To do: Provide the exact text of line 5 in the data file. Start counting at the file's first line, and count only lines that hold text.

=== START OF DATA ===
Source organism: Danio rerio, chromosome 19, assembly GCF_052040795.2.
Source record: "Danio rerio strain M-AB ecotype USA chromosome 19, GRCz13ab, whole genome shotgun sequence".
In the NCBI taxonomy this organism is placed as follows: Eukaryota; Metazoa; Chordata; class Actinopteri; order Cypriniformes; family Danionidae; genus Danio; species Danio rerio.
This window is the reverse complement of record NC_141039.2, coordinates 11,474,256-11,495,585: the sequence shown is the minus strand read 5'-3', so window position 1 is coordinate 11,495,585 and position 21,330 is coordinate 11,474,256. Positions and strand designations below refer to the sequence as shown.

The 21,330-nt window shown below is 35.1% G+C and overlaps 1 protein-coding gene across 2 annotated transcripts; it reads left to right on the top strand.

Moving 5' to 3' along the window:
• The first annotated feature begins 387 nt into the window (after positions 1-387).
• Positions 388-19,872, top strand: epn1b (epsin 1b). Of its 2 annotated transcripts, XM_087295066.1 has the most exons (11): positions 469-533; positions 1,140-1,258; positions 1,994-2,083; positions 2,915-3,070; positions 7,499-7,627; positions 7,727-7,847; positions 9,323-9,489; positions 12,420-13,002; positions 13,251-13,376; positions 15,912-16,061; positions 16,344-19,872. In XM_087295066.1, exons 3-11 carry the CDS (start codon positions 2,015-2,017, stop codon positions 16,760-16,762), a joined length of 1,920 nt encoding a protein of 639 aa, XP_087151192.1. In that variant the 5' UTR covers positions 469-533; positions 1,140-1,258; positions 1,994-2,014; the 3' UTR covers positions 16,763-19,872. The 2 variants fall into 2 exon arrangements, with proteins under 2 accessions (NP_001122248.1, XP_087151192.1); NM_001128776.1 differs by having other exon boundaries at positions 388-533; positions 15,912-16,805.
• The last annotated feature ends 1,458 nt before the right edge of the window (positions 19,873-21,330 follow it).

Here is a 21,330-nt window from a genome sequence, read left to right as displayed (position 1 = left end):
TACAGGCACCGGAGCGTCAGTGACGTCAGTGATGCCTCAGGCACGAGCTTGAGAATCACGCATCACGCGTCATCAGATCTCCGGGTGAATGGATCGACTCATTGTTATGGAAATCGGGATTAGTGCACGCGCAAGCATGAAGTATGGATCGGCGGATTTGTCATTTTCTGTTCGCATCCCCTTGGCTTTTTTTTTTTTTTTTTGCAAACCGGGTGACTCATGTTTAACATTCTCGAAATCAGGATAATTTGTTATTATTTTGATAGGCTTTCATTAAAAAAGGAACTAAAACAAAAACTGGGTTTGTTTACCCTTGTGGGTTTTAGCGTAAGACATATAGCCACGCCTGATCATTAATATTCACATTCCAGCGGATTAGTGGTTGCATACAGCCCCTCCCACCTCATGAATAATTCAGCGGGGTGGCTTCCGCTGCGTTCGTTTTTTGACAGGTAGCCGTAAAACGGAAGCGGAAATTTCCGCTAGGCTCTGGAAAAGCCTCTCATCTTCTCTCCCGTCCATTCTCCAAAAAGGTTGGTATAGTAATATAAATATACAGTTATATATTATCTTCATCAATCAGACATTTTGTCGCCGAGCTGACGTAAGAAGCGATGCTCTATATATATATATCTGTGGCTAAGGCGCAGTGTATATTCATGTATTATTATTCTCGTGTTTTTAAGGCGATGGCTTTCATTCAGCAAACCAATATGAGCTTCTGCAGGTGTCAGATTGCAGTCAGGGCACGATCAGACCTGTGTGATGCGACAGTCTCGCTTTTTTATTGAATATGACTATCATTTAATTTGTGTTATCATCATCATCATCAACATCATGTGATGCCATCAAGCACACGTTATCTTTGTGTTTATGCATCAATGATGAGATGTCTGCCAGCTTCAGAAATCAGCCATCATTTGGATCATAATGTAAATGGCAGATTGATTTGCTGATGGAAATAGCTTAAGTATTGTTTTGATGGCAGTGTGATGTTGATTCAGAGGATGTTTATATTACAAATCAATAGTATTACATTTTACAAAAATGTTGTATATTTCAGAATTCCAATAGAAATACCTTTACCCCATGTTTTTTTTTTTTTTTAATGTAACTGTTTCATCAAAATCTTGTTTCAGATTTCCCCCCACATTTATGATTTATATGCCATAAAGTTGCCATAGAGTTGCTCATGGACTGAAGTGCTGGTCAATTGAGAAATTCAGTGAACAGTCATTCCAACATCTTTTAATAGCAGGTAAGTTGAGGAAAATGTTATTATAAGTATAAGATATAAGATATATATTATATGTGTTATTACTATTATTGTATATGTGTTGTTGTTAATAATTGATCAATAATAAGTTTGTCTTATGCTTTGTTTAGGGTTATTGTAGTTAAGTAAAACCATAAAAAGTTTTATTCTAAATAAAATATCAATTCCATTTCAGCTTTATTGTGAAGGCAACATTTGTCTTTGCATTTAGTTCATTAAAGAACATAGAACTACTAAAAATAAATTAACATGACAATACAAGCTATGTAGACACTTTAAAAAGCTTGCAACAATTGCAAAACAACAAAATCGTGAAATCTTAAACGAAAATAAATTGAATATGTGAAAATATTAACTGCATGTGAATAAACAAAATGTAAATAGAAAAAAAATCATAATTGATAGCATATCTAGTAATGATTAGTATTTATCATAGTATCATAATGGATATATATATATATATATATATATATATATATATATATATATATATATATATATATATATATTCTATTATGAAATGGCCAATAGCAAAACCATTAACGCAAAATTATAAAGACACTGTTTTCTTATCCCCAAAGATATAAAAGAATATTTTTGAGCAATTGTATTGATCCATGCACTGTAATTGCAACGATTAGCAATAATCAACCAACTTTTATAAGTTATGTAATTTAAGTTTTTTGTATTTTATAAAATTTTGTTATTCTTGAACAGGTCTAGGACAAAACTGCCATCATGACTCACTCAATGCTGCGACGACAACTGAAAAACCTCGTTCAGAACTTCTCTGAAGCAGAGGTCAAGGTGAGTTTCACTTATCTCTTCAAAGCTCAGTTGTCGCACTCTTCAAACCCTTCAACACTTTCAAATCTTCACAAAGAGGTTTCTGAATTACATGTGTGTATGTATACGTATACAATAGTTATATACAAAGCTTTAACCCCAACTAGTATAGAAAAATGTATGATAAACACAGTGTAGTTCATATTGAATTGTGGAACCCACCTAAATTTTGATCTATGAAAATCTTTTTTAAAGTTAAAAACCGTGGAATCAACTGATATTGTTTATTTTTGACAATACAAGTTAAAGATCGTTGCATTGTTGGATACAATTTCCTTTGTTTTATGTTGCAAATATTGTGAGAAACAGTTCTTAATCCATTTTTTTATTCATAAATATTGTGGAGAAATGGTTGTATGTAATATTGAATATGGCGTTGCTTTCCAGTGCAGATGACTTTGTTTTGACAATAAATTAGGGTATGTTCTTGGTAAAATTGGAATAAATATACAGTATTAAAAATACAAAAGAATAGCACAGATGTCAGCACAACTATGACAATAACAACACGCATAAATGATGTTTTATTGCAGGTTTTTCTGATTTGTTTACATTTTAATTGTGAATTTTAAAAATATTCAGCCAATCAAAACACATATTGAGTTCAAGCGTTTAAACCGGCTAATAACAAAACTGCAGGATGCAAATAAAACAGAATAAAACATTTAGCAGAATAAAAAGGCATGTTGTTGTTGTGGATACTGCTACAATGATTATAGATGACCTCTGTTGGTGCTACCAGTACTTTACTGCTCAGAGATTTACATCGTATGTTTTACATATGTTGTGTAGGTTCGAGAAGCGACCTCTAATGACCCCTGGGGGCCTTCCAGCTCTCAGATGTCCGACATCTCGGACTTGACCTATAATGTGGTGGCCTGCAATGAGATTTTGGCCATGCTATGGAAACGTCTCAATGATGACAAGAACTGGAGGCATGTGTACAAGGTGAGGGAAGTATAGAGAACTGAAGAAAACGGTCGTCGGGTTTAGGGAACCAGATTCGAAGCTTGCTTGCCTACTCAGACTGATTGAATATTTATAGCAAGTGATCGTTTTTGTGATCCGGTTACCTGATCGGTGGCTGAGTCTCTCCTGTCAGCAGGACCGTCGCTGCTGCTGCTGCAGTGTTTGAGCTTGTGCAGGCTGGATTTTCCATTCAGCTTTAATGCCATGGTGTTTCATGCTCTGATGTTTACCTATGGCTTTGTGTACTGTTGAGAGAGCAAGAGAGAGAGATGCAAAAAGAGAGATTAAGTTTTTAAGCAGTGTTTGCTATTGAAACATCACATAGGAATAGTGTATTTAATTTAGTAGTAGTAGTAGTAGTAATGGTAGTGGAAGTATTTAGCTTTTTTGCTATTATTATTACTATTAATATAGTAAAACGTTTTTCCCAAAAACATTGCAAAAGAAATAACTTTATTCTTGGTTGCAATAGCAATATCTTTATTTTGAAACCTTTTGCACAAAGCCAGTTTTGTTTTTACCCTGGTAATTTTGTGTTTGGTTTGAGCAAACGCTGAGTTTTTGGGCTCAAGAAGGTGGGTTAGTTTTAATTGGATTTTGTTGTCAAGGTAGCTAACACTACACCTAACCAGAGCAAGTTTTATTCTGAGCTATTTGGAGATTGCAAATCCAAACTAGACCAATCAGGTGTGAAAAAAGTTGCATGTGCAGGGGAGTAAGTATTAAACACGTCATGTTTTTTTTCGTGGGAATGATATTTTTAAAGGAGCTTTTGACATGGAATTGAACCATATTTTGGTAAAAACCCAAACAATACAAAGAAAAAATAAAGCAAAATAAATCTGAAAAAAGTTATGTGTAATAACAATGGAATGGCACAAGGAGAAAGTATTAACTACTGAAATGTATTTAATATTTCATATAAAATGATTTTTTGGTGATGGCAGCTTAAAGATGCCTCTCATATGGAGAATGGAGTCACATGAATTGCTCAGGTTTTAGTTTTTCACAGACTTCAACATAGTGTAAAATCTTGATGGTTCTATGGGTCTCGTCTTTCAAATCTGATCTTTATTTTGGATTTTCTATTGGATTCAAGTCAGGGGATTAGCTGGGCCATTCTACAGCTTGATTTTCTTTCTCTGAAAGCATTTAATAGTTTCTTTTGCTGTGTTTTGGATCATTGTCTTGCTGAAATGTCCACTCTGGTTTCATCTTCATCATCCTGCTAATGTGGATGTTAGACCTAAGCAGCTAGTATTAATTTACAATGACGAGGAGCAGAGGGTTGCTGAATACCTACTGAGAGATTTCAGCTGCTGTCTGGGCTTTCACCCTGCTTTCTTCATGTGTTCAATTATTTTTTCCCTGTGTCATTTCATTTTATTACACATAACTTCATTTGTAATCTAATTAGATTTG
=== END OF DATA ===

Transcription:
The 21,330-nt window shown below is 35.1% G+C and overlaps 1 protein-coding gene across 2 annotated transcripts; it reads left to right on the top strand.